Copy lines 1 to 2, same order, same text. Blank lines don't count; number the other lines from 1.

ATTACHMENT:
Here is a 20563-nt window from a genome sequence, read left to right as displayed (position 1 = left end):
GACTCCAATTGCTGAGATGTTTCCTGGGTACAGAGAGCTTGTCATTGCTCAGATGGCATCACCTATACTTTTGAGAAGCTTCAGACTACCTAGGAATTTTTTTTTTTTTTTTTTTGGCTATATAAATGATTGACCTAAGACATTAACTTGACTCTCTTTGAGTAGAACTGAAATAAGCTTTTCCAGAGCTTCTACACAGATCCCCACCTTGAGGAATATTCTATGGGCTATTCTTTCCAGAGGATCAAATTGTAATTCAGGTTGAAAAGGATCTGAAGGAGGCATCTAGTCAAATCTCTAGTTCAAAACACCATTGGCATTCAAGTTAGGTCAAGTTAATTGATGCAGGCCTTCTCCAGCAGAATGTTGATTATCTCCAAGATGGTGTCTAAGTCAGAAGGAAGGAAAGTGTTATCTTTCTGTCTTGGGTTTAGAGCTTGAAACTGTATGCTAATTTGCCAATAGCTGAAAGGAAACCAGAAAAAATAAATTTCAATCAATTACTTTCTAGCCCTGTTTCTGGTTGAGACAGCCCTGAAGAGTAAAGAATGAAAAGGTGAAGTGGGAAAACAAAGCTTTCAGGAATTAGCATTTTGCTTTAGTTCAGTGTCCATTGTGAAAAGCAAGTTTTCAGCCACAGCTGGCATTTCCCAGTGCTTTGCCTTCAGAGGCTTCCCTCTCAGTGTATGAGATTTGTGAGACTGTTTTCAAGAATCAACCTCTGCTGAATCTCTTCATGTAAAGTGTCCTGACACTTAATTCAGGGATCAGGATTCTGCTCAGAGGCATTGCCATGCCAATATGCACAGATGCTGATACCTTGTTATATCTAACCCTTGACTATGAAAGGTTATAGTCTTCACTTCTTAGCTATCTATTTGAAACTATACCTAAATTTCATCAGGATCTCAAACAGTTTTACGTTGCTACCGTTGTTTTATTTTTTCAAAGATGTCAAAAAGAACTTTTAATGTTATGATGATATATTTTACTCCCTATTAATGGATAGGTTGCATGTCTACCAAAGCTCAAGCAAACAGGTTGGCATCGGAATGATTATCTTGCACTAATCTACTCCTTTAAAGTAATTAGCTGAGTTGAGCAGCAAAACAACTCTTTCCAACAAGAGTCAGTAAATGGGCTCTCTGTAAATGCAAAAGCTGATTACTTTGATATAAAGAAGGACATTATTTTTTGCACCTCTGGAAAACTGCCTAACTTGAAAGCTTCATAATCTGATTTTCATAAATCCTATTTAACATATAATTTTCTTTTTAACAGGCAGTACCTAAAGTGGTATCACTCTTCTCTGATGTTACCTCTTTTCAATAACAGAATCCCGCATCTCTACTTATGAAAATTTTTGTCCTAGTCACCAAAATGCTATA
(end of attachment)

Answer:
Here is a 20563-nt window from a genome sequence, read left to right as displayed (position 1 = left end):
GACTCCAATTGCTGAGATGTTTCCTGGGTACAGAGAGCTTGTCATTGCTCAGATGGCATCACCTATACTTTTGAGAAGCTTCAGACTACCTAGGAATTTTTTTTTTTTTTTTTTTGGCTATATAAATGATTGACCTAAGACATTAACTTGACTCTCTTTGAGTAGAACTGAAATAAGCTTTTCCAGAGCTTCTACACAGATCCCCACCTTGAGGAATATTCTATGGGCTATTCTTTCCAGAGGATCAAATTGTAATTCAGGTTGAAAAGGATCTGAAGGAGGCATCTAGTCAAATCTCTAGTTCAAAACACCATTGGCATTCAAGTTAGGTCAAGTTAATTGATGCAGGCCTTCTCCAGCAGAATGTTGATTATCTCCAAGATGGTGTCTAAGTCAGAAGGAAGGAAAGTGTTATCTTTCTGTCTTGGGTTTAGAGCTTGAAACTGTATGCTAATTTGCCAATAGCTGAAAGGAAACCAGAAAAAATAAATTTCAATCAATTACTTTCTAGCCCTGTTTCTGGTTGAGACAGCCCTGAAGAGTAAAGAATGAAAAGGTGAAGTGGGAAAACAAAGCTTTCAGGAATTAGCATTTTGCTTTAGTTCAGTGTCCATTGTGAAAAGCAAGTTTTCAGCCACAGCTGGCATTTCCCAGTGCTTTGCCTTCAGAGGCTTCCCTCTCAGTGTATGAGATTTGTGAGACTGTTTTCAAGAATCAACCTCTGCTGAATCTCTTCATGTAAAGTGTCCTGACACTTAATTCAGGGATCAGGATTCTGCTCAGAGGCATTGCCATGCCAATATGCACAGATGCTGATACCTTGTTATATCTAACCCTTGACTATGAAAGGTTATAGTCTTCACTTCTTAGCTATCTATTTGAAACTATACCTAAATTTCATCAGGATCTCAAACAGTTTTACGTTGCTACCGTTGTTTTATTTTTTCAAAGATGTCAAAAAGAACTTTTAATGTTATGATGATATATTTTACTCCCTATTAATGGATAGGTTGCATGTCTACCAAAGCTCAAGCAAACAGGTTGGCATCGGAATGATTATCTTGCACTAATCTACTCCTTTAAAGTAATTAGCTGAGTTGAGCAGCAAAACAACTCTTTCCAACAAGAGTCAGTAAATGGGCTCTCTGTAAATGCAAAAGCTGATTACTTTGATATAAAGAAGGACATTATTTTTTGCACCTCTGGAAAACTGCCTAACTTGAAAGCTTCATAATCTGATTTTCATAAATCCTATTTAACATATAATTTTCTTTTTAACAGGCAGTACCTAAAGTGGTATCACTCTTCTCTGATGTTACCTCTTTTCAATAACAGAATCCCGCATCTCTACTTATGAAAATTTTTGTCCTAGTCACCAAAATGCTATA